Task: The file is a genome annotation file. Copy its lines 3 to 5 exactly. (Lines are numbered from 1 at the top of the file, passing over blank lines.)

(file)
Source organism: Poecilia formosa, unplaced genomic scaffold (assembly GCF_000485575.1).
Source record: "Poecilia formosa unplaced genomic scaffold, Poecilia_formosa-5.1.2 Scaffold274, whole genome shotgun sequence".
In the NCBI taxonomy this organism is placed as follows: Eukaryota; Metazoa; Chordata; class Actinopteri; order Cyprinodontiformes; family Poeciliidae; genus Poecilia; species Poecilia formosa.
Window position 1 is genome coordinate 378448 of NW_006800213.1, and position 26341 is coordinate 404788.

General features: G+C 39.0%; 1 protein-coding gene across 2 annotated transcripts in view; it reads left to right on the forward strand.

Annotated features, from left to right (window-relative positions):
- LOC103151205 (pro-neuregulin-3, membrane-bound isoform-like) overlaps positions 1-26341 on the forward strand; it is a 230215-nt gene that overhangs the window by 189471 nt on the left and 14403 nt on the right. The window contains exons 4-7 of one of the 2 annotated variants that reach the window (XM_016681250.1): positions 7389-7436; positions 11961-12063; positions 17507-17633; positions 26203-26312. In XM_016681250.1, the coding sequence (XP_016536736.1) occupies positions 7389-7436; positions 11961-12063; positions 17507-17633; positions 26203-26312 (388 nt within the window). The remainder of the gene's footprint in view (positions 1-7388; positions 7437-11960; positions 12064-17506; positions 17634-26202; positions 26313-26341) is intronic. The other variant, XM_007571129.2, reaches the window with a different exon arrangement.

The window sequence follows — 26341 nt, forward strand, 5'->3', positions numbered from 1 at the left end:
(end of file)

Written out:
In the NCBI taxonomy this organism is placed as follows: Eukaryota; Metazoa; Chordata; class Actinopteri; order Cyprinodontiformes; family Poeciliidae; genus Poecilia; species Poecilia formosa.
Window position 1 is genome coordinate 378448 of NW_006800213.1, and position 26341 is coordinate 404788.

General features: G+C 39.0%; 1 protein-coding gene across 2 annotated transcripts in view; it reads left to right on the forward strand.